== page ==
Former Portapique resident David Faulkner happened to be driving by the area with his partner and their daughter when they saw flames lighting up the sky. He decided to turn into the community to check on a friend, and wondered whether a brush fire had gotten out of hand.

Faulkner couldn’t reach his friend, and as he drove out of the subdivision his vehicle came upon another car meeting the gunman. Faulkner heard two “explosions or gunshots,” and saw both cars take off quickly. Inside one of them was Andrew MacDonald, who was shot while his wife, Kate, was on the phone with 911.

Faulkner trailed behind slowly until the cars reached the intersection, and he followed the MacDonalds right onto Portapique Beach Road. To do so, he had to pass within just a few feet of a “cop car,” which had stopped across the intersection and had no lights on at all.

“Which seemed strange, so we just made the corner and kept on going for some reason. Why, I have no idea. I’m glad I did now,” Faulkner later told police. 

Neighbour watched from driveway

Another man, Bjorn Merzbach, saw the gunman race alongside the MacDonalds as he crouched behind his truck with a gun in his hand outside his home on Orchard Beach Drive in Portapique. 

After talking with Andrew MacDonald later, Merzbach said what scared him most was realizing how long the gunman had been across the street at the home of Dawn and Frank Gulenchyn, one of the couples killed that night.

“Maybe he just didn’t think he had time to come back in my driveway or he knew that I was gonna be more prepared,” Merzbach said.

Dean Dillman may have missed the gunman by just a minute.

The commission has suggested the shooter left Portapique via a private back road (called blueberry field road by locals) then continued on Brown Loop Road to Highway 2 between 10:41 p.m. and 10:45 p.m.

Dillman, who has a background in forest firefighting, came over to check on the fires. He was parked on the southwest corner of Brown Loop in front of the blueberry field road from about 10:45 p.m. to 10:55 p.m., and did not report seeing the gunman or his vehicle.

“I was probably sitting in his tire tracks,” Dillman said in an interview with the commission.

Gunman heads to Debert

After leaving Portapique the gunman’s cruiser was captured on surveillance video in Great Village at 10:51 p.m., and eventually turning into the Debert business park at 11:12 p.m.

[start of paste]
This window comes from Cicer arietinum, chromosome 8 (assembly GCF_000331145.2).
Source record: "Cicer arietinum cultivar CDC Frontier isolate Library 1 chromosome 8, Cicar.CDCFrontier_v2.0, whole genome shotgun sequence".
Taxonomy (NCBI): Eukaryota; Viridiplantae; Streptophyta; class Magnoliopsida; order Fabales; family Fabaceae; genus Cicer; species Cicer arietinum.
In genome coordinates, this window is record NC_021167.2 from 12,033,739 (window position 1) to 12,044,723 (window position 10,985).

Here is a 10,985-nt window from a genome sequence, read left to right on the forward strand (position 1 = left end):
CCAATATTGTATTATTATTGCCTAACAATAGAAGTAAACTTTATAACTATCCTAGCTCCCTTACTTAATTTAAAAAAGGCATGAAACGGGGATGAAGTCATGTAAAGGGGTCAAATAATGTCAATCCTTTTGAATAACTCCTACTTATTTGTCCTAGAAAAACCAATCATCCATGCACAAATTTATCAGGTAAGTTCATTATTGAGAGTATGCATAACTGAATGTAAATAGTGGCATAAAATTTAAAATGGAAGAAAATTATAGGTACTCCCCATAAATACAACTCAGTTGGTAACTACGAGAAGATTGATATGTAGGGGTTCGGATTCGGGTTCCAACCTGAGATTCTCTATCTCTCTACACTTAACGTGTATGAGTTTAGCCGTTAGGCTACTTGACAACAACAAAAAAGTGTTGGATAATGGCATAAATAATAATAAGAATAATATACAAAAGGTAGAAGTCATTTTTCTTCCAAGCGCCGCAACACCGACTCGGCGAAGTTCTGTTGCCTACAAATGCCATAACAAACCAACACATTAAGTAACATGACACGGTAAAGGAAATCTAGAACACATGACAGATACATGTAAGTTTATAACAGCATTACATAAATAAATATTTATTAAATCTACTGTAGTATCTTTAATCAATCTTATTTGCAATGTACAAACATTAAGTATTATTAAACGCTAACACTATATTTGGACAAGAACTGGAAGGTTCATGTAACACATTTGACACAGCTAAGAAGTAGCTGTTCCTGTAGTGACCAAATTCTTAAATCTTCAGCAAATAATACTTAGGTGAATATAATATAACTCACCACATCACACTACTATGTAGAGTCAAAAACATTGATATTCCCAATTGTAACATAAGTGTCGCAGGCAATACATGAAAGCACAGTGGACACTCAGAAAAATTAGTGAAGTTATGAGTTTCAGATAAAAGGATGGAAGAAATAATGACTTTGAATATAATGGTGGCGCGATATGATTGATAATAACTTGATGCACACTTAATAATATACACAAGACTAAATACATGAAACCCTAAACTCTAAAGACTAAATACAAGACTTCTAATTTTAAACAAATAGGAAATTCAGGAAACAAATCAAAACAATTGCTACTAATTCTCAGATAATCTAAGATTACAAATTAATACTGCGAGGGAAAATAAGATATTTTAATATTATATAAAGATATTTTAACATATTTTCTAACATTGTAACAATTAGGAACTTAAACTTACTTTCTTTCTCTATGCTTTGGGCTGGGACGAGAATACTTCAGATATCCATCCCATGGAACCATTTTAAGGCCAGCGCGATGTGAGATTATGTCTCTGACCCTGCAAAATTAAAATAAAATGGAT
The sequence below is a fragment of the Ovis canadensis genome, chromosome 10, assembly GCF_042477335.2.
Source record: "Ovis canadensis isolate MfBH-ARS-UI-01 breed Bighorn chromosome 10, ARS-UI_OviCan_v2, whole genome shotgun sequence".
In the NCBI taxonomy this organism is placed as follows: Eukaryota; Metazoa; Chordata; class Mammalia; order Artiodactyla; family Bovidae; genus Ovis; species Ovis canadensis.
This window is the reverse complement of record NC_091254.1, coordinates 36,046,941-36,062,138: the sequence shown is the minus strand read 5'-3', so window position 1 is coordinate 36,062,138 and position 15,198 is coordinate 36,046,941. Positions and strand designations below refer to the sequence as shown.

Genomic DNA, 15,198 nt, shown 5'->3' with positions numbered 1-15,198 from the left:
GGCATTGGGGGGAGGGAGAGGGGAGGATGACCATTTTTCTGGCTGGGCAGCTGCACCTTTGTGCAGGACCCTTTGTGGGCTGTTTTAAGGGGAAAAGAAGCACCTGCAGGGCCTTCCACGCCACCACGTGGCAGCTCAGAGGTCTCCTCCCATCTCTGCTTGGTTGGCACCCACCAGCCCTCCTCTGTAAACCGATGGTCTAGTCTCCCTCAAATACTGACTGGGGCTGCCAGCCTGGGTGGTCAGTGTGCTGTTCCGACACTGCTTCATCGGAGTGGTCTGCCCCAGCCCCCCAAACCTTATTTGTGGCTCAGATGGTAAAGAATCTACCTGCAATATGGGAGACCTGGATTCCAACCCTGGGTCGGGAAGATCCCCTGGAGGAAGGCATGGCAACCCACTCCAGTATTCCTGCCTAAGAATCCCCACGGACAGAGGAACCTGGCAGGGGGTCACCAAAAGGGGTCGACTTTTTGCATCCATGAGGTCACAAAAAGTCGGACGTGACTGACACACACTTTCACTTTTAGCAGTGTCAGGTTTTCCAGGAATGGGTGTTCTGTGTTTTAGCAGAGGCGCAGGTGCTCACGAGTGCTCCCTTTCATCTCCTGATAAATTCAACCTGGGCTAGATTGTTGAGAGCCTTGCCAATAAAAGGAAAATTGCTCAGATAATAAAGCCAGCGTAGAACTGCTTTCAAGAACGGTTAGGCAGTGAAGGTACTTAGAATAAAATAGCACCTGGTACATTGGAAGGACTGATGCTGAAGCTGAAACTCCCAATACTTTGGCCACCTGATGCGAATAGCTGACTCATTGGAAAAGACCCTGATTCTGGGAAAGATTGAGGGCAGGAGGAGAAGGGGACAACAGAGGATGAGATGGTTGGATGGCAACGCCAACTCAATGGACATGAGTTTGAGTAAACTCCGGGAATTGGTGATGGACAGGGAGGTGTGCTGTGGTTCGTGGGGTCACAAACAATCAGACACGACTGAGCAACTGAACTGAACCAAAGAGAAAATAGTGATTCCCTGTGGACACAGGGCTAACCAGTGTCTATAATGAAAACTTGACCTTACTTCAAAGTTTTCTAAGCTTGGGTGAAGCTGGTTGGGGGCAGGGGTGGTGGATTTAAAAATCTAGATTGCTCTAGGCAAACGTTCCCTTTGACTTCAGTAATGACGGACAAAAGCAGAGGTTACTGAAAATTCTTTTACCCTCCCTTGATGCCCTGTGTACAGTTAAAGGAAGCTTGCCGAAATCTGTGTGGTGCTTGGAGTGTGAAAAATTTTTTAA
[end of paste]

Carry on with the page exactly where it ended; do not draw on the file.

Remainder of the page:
En route to Debert and in the community that night, there were seven people who saw the gunman or just missed him, including two people on Station Road and RCMP constables Paul Cheesman and Marc Blinn.

Two young people listening to music were hanging out in a football field off Ventura Drive and saw the gunman’s police cruiser driving in circles around midnight. They later told police how strange that had been. 

‘Little voice’ told woman to turn around

After stopping for the night in Debert, the gunman drove to the home of Sean McLeod and Alanna Jenkins on Hunter Road in Wentworth. They were shot and killed there, and the gunman set the house on fire.

Two people there had close calls, including April Dares, who heard a dog barking, followed by gunshots. She was worried the dog had been hurt, so around 7:30 a.m. she drove her truck north on Hunter Road. 

She had stopped just two driveways down from the McLeod-Jenkins house, when a “little voice just said, ‘OK, go home.’ 

“And I listened; thank goodness,” Dares told RCMP.

Around 9:15 a.m. Dares spotted the gunman’s cruiser as he left the area, as did another neighbour, Jody MacBurnie, a few minutes later.

MacBurnie was standing outside his home on the phone with RCMP, talking about how he was worried he couldn’t reach McLeod. The cruiser then drove by “really slow,” which he thought was odd.

“I said to my wife this is, something’s f–king weird because I was on the phone with the RCMP and … they don’t know an RCMP was on my road,” MacBurnie said. “We just got scared at that point.”